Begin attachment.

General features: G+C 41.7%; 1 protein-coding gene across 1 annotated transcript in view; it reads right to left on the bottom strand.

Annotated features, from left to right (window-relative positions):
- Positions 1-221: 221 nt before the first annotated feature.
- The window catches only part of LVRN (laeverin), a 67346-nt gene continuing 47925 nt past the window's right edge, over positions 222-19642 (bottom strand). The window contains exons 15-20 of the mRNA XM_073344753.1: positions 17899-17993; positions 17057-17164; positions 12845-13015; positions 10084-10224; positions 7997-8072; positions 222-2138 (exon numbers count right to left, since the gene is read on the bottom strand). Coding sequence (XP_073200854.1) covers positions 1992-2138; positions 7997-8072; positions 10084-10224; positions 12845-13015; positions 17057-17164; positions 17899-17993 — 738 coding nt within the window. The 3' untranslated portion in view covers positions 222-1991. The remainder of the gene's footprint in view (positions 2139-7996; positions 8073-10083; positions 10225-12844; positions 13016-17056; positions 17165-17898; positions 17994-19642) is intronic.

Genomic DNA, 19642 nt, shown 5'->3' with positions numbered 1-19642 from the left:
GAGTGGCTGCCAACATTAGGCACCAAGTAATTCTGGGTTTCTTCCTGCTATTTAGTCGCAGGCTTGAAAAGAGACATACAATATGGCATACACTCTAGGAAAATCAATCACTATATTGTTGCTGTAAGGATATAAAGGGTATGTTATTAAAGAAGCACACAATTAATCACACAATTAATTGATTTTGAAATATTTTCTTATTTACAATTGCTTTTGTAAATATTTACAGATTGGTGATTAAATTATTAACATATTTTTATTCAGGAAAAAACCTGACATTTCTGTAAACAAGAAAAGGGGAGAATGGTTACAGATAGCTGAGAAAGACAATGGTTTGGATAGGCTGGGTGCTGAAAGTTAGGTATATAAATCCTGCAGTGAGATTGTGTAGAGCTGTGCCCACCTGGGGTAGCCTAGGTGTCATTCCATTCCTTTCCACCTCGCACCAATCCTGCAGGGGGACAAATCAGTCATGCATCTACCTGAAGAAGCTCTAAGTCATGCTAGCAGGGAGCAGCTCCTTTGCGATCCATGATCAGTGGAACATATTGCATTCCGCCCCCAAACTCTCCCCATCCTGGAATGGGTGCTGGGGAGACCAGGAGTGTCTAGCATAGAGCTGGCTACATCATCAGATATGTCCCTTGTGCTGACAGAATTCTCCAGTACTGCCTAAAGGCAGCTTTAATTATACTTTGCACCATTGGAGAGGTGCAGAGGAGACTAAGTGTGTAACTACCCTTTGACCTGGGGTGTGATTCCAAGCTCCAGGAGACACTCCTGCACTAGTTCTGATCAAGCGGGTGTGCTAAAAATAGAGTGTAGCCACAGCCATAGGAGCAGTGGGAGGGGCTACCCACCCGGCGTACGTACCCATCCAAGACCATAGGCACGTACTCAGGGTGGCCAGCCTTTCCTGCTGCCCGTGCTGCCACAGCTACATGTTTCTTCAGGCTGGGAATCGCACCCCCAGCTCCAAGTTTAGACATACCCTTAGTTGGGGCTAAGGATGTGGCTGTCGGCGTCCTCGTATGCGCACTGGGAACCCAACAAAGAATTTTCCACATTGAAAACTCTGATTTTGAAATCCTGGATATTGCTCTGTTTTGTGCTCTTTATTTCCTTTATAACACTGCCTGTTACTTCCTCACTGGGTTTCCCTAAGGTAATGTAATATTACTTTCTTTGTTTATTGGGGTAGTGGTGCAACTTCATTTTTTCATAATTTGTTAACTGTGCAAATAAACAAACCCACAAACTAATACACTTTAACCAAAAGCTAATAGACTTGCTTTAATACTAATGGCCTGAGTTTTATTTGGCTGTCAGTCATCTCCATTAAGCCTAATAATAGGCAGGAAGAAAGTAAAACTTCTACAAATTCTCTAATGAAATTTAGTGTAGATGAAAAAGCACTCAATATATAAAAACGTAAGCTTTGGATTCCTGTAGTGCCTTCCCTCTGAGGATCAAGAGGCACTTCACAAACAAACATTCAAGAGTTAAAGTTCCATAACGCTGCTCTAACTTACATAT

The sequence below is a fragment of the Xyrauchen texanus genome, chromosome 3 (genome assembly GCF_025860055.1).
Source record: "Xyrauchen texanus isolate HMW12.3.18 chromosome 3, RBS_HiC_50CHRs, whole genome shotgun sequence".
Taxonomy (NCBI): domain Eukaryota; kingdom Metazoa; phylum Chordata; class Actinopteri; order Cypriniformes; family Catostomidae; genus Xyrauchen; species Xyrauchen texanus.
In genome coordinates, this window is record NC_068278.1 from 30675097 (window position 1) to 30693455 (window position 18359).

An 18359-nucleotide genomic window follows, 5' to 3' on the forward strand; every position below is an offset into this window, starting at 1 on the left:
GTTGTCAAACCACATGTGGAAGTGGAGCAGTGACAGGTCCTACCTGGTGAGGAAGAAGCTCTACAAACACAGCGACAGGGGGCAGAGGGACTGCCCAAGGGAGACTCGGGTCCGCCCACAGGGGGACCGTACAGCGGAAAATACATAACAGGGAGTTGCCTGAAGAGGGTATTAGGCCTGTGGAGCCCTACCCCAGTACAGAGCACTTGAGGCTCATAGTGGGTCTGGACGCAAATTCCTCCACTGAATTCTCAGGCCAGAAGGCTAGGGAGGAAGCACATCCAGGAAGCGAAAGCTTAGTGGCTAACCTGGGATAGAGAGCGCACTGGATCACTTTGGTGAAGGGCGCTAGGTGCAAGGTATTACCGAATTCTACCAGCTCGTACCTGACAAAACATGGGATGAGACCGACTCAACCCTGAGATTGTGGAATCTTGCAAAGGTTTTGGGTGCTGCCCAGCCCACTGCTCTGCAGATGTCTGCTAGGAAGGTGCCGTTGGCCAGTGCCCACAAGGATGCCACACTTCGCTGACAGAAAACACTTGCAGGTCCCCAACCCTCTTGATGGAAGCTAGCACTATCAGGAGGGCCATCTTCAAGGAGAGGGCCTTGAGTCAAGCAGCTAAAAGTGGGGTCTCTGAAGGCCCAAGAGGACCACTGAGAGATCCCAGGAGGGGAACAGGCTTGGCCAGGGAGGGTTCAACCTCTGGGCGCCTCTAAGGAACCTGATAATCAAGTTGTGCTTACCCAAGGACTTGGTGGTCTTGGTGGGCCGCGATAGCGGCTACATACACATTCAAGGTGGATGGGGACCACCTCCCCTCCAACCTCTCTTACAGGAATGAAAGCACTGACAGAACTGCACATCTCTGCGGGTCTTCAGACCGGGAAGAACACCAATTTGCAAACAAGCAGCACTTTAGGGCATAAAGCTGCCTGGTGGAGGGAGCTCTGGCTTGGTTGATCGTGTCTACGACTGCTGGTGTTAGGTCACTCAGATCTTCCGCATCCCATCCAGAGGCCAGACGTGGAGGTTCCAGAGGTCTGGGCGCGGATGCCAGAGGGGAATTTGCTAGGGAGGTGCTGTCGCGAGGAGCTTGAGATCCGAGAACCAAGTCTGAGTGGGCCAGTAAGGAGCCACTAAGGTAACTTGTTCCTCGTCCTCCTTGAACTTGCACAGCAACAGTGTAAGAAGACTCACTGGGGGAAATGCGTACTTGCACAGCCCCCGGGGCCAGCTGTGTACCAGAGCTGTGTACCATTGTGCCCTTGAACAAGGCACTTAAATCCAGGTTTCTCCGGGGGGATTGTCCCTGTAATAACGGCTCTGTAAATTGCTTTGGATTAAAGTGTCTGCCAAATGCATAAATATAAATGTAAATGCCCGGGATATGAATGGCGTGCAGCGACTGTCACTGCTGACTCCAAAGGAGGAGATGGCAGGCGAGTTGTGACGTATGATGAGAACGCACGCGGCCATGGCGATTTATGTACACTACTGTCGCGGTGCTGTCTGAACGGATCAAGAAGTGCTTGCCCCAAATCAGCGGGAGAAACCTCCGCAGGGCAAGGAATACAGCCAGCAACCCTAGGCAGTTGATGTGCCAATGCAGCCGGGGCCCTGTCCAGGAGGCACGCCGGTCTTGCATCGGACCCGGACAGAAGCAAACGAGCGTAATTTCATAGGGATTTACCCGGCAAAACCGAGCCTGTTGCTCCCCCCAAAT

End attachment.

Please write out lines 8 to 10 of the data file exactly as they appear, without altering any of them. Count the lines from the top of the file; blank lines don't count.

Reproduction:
Source record: "Xyrauchen texanus isolate HMW12.3.18 chromosome 3, RBS_HiC_50CHRs, whole genome shotgun sequence".
Taxonomy (NCBI): domain Eukaryota; kingdom Metazoa; phylum Chordata; class Actinopteri; order Cypriniformes; family Catostomidae; genus Xyrauchen; species Xyrauchen texanus.
In genome coordinates, this window is record NC_068278.1 from 30675097 (window position 1) to 30693455 (window position 18359).